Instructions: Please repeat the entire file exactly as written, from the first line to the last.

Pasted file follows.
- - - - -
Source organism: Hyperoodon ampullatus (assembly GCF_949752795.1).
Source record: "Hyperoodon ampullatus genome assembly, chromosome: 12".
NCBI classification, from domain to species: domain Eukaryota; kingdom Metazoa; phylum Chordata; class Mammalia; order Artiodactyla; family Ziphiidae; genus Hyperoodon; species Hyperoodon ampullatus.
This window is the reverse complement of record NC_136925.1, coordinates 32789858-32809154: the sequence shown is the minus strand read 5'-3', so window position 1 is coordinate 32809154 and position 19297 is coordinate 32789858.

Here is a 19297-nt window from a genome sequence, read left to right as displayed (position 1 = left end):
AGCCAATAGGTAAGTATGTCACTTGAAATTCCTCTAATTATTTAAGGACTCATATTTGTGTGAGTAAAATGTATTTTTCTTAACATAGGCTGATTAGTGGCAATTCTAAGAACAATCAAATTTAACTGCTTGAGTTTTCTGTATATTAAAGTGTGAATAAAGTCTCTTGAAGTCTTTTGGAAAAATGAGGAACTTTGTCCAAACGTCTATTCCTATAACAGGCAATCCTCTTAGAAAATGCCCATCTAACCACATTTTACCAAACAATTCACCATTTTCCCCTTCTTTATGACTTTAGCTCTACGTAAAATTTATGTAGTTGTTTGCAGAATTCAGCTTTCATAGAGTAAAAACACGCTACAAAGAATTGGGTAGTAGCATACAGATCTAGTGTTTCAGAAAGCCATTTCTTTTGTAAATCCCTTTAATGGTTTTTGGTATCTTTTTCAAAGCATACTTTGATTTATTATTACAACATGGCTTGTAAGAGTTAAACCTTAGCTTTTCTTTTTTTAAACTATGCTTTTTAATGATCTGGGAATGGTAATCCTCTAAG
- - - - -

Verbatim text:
Source organism: Hyperoodon ampullatus (assembly GCF_949752795.1).
Source record: "Hyperoodon ampullatus genome assembly, chromosome: 12".
NCBI classification, from domain to species: domain Eukaryota; kingdom Metazoa; phylum Chordata; class Mammalia; order Artiodactyla; family Ziphiidae; genus Hyperoodon; species Hyperoodon ampullatus.
This window is the reverse complement of record NC_136925.1, coordinates 32789858-32809154: the sequence shown is the minus strand read 5'-3', so window position 1 is coordinate 32809154 and position 19297 is coordinate 32789858.

Here is a 19297-nt window from a genome sequence, read left to right as displayed (position 1 = left end):
AGCCAATAGGTAAGTATGTCACTTGAAATTCCTCTAATTATTTAAGGACTCATATTTGTGTGAGTAAAATGTATTTTTCTTAACATAGGCTGATTAGTGGCAATTCTAAGAACAATCAAATTTAACTGCTTGAGTTTTCTGTATATTAAAGTGTGAATAAAGTCTCTTGAAGTCTTTTGGAAAAATGAGGAACTTTGTCCAAACGTCTATTCCTATAACAGGCAATCCTCTTAGAAAATGCCCATCTAACCACATTTTACCAAACAATTCACCATTTTCCCCTTCTTTATGACTTTAGCTCTACGTAAAATTTATGTAGTTGTTTGCAGAATTCAGCTTTCATAGAGTAAAAACACGCTACAAAGAATTGGGTAGTAGCATACAGATCTAGTGTTTCAGAAAGCCATTTCTTTTGTAAATCCCTTTAATGGTTTTTGGTATCTTTTTCAAAGCATACTTTGATTTATTATTACAACATGGCTTGTAAGAGTTAAACCTTAGCTTTTCTTTTTTTAAACTATGCTTTTTAATGATCTGGGAATGGTAATCCTCTAAG